Do your homework. Find out all you can about the company that is hiring and what their requirements are and take heed of them. People would be surprised at how many interviews take place in which the candidate doesn’t possess the skills or experience the position requires. Dress the part. Not everyone can afford expensive suits or fancy clothes, but they can come muster an outfit that is clean, ironed, and that fits. Arrive at least ten to fifteen minutes early. It shows the recruiter that you’re serious and that you can be trusted with a position. I also suggest for candidates to be honest. There is no bigger warning sign to me than when I interview a candidate who talks incessantly about their imaginary skills or experience. Confidently share your strengths and weaknesses. No one knows everything and it’s easier to teach someone who recognizes they don’t know than teaching a person who believes they know it all.
So, you have applied to as many jobs as you can think of, but still have not received a phone call or email back from any of the employers. Now what? Here are a few suggestions to be considered while job hunting.
Update your resume. It seems obvious, but as a staffing agency, we have more resumes that are not up to date than ones that are current. Especially for candidates that recently moved, but the resume still has their old address. Recruiters may want someone from their local area, and if they see that you reside in a different state, they won’t take the extra few seconds to review the rest of the resume. The same goes for your current position. Some openings must be filled immediately, and if they review your resume that shows that you still currently work at your most recent employer but you are no longer there, you may get skipped by the recruiter assuming you have to give your current employer a 1-2 week notice.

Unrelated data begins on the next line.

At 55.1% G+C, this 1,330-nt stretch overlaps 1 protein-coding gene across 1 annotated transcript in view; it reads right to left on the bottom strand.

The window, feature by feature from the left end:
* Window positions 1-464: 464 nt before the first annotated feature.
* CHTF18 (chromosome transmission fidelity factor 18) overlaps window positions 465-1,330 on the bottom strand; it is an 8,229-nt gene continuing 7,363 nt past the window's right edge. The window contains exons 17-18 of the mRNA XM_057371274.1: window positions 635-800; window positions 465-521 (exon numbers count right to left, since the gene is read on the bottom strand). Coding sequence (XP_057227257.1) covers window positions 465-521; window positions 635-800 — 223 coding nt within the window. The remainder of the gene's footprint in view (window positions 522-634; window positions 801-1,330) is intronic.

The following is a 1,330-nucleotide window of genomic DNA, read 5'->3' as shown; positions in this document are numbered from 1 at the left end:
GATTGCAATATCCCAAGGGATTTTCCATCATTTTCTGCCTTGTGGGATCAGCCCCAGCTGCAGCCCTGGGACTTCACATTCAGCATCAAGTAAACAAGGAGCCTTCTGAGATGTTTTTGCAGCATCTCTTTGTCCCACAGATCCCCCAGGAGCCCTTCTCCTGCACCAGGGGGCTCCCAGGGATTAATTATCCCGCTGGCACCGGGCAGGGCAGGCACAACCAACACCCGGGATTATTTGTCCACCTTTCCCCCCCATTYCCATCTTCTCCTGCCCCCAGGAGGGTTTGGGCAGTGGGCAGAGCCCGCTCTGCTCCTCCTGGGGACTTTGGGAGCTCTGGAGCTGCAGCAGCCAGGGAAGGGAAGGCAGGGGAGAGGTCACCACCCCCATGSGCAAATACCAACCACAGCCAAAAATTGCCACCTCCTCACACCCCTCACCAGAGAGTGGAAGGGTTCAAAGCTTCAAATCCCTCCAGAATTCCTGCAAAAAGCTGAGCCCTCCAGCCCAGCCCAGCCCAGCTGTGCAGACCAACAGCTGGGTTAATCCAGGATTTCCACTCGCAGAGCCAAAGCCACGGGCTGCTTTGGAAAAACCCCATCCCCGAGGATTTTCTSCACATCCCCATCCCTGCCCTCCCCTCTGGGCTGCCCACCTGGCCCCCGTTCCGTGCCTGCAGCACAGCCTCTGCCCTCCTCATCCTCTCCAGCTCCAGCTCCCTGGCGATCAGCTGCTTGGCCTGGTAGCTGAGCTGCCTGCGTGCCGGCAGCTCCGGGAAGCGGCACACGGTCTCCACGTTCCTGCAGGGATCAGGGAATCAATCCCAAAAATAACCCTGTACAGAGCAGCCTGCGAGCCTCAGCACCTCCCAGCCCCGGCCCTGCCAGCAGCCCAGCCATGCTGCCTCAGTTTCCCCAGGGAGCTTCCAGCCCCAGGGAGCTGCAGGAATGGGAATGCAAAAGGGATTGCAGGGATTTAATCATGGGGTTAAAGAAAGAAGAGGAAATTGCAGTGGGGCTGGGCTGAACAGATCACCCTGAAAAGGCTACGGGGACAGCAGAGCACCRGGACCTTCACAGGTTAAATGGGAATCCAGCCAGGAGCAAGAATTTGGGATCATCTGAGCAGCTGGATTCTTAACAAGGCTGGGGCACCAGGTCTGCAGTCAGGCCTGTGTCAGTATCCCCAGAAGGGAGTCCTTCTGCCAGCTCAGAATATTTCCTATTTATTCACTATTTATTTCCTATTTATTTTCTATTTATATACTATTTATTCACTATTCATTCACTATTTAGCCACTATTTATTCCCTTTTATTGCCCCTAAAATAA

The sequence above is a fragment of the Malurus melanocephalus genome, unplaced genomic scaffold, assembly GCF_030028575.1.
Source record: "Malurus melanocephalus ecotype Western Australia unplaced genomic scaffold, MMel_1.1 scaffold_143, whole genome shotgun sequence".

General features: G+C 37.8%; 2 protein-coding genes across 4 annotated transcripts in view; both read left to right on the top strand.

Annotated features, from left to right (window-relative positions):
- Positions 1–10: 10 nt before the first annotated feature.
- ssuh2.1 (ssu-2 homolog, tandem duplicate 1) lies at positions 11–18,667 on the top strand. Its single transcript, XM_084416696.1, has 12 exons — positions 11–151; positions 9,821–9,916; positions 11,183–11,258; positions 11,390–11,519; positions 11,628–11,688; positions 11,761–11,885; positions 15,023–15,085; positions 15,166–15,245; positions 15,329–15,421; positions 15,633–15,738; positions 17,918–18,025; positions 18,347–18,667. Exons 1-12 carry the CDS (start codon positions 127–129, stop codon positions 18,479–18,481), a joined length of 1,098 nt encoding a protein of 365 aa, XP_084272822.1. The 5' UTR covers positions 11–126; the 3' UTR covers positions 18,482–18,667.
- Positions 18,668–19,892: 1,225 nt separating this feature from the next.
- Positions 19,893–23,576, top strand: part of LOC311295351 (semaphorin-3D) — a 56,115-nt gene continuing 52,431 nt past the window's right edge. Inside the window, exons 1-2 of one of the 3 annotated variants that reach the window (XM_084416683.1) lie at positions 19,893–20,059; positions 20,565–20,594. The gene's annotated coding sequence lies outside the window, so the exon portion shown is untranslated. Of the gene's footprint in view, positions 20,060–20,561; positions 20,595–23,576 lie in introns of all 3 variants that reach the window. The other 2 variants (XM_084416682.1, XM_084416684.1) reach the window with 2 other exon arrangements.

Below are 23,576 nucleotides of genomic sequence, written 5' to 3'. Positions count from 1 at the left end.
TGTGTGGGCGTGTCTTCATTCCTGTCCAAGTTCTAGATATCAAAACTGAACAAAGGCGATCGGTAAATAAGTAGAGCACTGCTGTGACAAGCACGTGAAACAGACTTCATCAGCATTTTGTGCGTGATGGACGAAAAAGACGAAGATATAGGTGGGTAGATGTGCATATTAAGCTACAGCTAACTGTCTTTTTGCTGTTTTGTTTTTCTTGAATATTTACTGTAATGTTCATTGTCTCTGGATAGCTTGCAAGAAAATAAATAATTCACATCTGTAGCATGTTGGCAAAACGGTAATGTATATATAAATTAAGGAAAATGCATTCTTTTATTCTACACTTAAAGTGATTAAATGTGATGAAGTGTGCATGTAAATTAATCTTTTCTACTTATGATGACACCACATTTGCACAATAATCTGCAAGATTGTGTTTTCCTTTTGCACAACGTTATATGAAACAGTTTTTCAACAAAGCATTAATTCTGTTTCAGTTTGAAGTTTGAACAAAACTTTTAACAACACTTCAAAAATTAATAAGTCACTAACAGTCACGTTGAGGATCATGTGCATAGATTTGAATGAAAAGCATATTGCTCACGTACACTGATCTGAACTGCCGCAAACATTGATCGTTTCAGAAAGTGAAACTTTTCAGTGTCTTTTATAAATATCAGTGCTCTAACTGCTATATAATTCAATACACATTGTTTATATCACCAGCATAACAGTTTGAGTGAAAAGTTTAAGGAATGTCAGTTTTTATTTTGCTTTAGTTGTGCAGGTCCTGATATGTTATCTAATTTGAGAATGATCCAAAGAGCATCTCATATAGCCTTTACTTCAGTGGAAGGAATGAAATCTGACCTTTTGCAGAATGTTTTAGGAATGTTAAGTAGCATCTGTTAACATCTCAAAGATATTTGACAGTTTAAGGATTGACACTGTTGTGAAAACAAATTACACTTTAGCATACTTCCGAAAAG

Review your social media. Public profile pages are great for getting more followers. But what if an employer saw it? Would they be in shock to see what you do in your spare time? Are there party pictures, illegal activity, provocative photos, immature tweets, racist comments, etc? One thing can turn them the wrong way. Review your pages, and make sure they are as professional as possible…now and in the future. They can check on them at any given time.